Today’s Sound Bite is dedicated to Woody Allen, Hollywood’s favorite neurotic Jew. The man has a film and TV career spanning more than 50 years and has been one of the most influential directors and writers of the last 40 years. Having directed 46 movies and written even more, it is safe to say that he has left and is still leaving an indelible mark on cinema.
Today I’ll be looking at four of his films, because there’s no way in hell I’m going to sit through all 46 of his movies just for a blog.
Annie Hall (1977)
Woody Allen wrote, directed and starred in this movie as Alvy Singer, a comedian who spends just about all of his time worrying about the
important issues of life. Specifically love, for the most part. It tells the story of his romance with a girl named Annie Hall (hence the title).
This is probably one of Woody Allen’s best known films, because it combined many elements that defined his career, and it was also one of the most influential. The storytelling is non-linear, meaning the scenes are out of order. This was one of the first mainstream movies to do
that, paving the way for Pulp Fiction, Reservoir Dogs, (500) Days of Summer and any movie that feels like using a gimmick to compensate for lack of a coherent storyline. He also breaks the fourth wall constantly, meaning he often talks directly to the camera. Heck, the movie starts with him monologuing to the camera, as if to let you know “Hey, I’ll be doing this a lot. Buckle up.” This is quirky at first, but felt condescending by about the fourth time he did it. It’s like he doesn’t trust the audience to figure out the point of the movie, so he stops the movie periodically to catch us up to speed.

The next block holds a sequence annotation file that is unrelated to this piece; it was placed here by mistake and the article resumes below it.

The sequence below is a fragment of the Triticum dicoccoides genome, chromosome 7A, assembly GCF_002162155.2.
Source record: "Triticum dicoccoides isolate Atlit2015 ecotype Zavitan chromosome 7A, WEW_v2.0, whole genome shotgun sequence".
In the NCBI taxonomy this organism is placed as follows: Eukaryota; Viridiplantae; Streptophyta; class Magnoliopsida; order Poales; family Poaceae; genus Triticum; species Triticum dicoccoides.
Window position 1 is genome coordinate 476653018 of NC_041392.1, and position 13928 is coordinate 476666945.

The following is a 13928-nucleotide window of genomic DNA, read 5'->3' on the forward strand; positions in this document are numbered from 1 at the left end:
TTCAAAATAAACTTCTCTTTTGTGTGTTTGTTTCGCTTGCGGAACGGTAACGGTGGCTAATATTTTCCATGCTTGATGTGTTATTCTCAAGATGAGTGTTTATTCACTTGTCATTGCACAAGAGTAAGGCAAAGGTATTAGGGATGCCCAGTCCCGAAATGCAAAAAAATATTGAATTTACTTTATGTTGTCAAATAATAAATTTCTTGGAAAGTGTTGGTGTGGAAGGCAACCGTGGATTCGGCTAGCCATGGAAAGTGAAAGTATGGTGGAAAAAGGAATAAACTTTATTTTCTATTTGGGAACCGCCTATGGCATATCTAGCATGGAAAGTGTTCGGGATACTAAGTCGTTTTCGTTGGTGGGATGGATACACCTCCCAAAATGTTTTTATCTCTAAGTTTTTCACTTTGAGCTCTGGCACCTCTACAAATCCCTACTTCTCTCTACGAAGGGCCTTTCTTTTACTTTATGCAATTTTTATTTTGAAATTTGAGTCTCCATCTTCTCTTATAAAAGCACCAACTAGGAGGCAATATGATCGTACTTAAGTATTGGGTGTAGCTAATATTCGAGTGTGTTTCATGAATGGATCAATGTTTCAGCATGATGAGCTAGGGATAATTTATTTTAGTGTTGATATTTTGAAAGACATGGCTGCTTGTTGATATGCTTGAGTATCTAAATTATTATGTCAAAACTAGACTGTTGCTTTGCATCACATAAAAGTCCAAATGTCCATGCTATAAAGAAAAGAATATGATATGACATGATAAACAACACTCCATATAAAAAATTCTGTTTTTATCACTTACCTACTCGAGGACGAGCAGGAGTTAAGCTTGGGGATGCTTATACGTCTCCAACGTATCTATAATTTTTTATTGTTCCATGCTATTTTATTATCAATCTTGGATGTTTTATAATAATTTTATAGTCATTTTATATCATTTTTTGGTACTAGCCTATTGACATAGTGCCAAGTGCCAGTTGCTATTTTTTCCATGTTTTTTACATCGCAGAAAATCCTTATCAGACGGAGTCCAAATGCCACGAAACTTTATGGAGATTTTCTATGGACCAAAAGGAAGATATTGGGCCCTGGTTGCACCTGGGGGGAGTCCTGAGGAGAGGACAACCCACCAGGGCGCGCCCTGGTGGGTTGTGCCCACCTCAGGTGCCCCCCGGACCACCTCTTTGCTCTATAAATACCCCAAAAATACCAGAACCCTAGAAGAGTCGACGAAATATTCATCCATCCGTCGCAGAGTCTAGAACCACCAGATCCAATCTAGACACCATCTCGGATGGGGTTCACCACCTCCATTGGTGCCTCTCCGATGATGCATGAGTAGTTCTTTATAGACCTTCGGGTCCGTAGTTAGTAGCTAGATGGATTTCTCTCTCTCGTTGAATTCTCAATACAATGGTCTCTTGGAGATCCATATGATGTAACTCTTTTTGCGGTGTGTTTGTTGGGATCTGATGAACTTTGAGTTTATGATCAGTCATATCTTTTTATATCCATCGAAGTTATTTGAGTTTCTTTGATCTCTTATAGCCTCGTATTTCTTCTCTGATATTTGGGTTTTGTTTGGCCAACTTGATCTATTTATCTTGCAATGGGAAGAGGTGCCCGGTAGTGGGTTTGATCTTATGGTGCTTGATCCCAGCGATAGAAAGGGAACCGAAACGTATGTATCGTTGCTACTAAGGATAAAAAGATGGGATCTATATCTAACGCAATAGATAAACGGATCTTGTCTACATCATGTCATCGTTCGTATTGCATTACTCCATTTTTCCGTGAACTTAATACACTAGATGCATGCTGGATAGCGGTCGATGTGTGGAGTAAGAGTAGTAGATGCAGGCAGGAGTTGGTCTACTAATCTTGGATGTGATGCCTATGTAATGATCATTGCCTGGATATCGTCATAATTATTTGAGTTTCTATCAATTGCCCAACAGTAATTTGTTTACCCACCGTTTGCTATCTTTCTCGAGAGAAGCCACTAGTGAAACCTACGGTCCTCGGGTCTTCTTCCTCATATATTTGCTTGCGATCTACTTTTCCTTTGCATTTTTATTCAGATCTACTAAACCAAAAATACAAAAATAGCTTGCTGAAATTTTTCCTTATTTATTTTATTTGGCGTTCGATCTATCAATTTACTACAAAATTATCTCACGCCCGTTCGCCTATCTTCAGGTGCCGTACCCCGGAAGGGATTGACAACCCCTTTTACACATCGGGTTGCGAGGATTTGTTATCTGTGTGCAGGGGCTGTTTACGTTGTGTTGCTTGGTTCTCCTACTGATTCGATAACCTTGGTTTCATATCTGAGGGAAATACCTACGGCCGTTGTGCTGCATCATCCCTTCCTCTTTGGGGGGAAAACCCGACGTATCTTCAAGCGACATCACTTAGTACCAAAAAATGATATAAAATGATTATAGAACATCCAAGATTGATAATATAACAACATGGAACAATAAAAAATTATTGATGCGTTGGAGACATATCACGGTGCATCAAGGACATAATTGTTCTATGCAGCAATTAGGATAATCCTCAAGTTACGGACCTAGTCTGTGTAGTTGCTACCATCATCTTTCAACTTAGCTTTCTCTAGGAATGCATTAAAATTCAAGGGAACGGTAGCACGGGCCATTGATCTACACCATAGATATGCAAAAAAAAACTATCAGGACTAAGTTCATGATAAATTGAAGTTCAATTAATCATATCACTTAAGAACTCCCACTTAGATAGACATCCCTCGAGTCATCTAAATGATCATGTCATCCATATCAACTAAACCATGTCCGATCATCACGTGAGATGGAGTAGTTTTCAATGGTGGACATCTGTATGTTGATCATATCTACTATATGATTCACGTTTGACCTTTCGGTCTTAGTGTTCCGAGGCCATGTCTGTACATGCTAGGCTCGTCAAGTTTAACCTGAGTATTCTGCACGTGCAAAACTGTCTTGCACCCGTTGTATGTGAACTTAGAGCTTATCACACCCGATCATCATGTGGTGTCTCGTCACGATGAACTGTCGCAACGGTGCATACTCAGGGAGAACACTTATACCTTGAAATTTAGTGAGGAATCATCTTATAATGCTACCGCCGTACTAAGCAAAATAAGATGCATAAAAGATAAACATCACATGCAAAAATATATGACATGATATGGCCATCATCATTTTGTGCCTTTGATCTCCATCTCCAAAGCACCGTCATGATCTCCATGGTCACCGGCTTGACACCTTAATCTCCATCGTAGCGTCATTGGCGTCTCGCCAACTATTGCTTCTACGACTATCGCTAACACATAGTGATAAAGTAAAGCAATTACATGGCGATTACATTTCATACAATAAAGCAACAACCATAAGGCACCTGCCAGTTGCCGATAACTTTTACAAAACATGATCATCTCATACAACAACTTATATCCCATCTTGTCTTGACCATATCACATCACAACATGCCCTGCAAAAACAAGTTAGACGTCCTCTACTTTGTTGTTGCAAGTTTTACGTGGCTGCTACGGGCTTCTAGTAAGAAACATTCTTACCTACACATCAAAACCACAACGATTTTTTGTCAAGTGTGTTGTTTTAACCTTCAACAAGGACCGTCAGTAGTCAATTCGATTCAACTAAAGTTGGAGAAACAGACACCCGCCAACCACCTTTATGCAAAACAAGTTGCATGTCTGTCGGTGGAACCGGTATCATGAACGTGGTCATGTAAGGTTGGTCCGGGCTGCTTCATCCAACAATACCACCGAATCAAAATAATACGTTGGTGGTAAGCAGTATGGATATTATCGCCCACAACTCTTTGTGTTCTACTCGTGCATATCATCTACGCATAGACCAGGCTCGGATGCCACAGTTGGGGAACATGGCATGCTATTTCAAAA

That being said, this is an excellent movie, hilarious and influential. I give it an 83 out of 100.
Love and Death (1975)
Woody Allen again wrote, directed and starred (noticing a pattern yet?) in this tale of Boris, a Russian living during the Napoleonic Wars.
Shenanigans, slapstick and the no-pants-dance ensue.
The story goes in order this time, and the fourth wall is broken, but more so through narration than by talking directly to the camera, save for the final monologue. This movie is usually overshadowed by Annie Hall, especially since Diane Keaton stars in both, but I personally like this one more than Annie Hall. Part of it is the music, the humor got to me more and any movie that features the grim reaper in a comical manner gets 4 automatic bonus points.
Overall, I give Love and Death 91 out of 100.
The gist, taken from IMDb: An ophthalmologist’s mistress threatens to reveal their affair to his wife, while a married documentary filmmaker is infatuated by another woman.
This movie is absolutely amazing. The issues that it grapples with are very real and compelling. From start to finish I was captivated by this movie and wanted to see how it played out. It’s been a while since I’ve seen this one, so I’d be hard pressed to go into detail about it, but suffice it to say that I loved it.
And would rate it 82 out of 100.
The gist: John Rhys-Meyers plays a tennis instructor who makes a connection with (and then marries into) an extremely rich family. An extremely seductive Scarlett Johansson shows up on the scene and drama ensues.
Match Point is an exploration into the role that luck plays in our lives. It is told from a definitively atheistic point of view, which I respect even if I disagree with it. Most films would pander to the middle and say “whether you call it luck or God’s will” but God received nary a mention through the course of this movie. That being said, I loved this movie. It is very deep, keeps you guessing, is extremely well written, has an excellent soundtrack and enough going for it to overshadow how horrible of an actor John Rhys-Meyers is. Although to a certain extent, his general inability to emote lent itself rather well to the character. I won’t go into why for sake of brevity and not ruining the movie, but the casting choice fit the role. Kinda like needing an emotionless robot of a person to represent humanity in the Matrix, so you cast Keanu Reeves. I digress.
I give Match Point an 87.
As a side note, some of Woody Allen’s later light-hearted comedies just didn’t resound with me for some reason. Scoop, Vicky Christina Barcelona and Bullets Over Broadway were all popular movies, but I couldn’t get through the first 20 minutes of any of them. For some reason his serious stuff is all that I can really get into.
For Attebiz Movie Reviews, I’m the J-Man.